On the Day My Father Died, I Forgot to Say ‘I Love You’ by Amber Decker

There is always something predatory
thrashing in the dark, the rattlesnake
in its flimsy cage, bodies
of white mice lost
in its boneless coil.
Outside, the rain gathers
like men in gray robes;
the river swells like a corpse,
and the moon is a knife
cutting apart the clouds.
I listen to you put your son to bed
in the next room, hear you say goodnight
the way that fathers do
not often enough.
A moment of silence, and I wonder
if you lean down to kiss his forehead
or fuss with the blankets like you do
when we lay down side by side,
and you clutch me
like something bulletproof,
so close that your heartbeat
feels like an army of black horses
thundering down my spine.
What I want to say is
I love you.
What I actually say is
This is fine.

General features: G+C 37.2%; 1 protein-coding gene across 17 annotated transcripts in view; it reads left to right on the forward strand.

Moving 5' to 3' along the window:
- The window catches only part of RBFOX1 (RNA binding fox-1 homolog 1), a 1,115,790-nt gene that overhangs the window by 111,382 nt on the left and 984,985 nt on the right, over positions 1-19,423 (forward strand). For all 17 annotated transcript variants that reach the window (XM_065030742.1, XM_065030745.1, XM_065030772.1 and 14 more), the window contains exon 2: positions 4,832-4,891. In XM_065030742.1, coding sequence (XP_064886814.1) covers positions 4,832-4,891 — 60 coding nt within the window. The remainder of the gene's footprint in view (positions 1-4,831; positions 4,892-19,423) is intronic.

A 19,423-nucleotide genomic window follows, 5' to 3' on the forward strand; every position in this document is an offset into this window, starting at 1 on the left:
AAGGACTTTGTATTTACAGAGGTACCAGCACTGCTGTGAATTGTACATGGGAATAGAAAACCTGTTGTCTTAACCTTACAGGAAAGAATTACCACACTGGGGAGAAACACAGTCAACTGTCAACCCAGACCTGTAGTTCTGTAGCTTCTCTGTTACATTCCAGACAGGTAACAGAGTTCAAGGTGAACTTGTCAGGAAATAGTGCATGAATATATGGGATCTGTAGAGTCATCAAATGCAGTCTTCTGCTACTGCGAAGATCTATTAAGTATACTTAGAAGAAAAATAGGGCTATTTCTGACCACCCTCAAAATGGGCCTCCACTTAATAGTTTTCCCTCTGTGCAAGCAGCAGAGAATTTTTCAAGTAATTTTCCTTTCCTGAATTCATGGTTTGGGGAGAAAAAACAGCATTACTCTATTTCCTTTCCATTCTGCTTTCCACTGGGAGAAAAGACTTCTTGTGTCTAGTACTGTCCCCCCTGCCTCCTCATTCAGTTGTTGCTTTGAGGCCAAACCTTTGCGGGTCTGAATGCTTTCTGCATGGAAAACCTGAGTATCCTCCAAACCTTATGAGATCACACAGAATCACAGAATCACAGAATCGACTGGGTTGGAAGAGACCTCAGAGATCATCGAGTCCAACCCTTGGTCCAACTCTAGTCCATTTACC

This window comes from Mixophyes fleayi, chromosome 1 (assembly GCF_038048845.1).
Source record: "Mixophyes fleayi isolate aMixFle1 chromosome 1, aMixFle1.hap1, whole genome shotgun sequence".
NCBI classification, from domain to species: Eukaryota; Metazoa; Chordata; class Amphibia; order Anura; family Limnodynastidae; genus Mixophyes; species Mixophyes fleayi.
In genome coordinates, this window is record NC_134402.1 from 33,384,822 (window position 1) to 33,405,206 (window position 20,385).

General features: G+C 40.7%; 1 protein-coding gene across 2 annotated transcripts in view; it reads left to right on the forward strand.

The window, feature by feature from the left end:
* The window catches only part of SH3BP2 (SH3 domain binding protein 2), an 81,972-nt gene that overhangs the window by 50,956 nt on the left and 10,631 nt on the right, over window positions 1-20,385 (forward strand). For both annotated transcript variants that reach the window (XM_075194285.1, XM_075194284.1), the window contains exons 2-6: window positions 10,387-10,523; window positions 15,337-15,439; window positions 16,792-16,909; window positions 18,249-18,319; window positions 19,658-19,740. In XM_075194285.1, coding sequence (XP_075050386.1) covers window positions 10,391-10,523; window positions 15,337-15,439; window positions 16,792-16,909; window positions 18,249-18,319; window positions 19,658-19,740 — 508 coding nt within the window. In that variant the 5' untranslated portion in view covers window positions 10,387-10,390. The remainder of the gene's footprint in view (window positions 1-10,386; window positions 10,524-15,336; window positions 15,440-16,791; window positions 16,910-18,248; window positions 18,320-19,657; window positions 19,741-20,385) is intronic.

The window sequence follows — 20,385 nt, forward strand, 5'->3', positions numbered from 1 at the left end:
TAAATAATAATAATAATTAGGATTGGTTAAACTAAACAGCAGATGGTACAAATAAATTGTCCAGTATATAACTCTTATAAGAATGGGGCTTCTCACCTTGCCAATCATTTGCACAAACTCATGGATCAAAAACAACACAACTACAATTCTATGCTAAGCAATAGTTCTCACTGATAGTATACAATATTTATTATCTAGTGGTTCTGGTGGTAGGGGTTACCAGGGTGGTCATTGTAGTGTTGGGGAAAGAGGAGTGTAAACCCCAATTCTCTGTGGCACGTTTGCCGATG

What I know is
there are too many wolves
in short, black dresses
howling outside this locked door,
and there are too many
loaded guns that fill the night
with their treacherous music.
Someday, my memory
will be an abandoned lifeboat
that was never strong enough
to save one blessed thing.
Clouds empty, rivers fill.
Fatherless daughters
want to seem fearless,
even after they’ve drowned.

AmberDecker_photo

Amber Decker is a thirty-something poet and musician from West Virginia. She is a lover of comic books, horror culture, good wine, tattoos, and rock and roll. Her latest collection of poems, The Girl Who Left You, is available from California’s notorious Six Ft. Swells Press.

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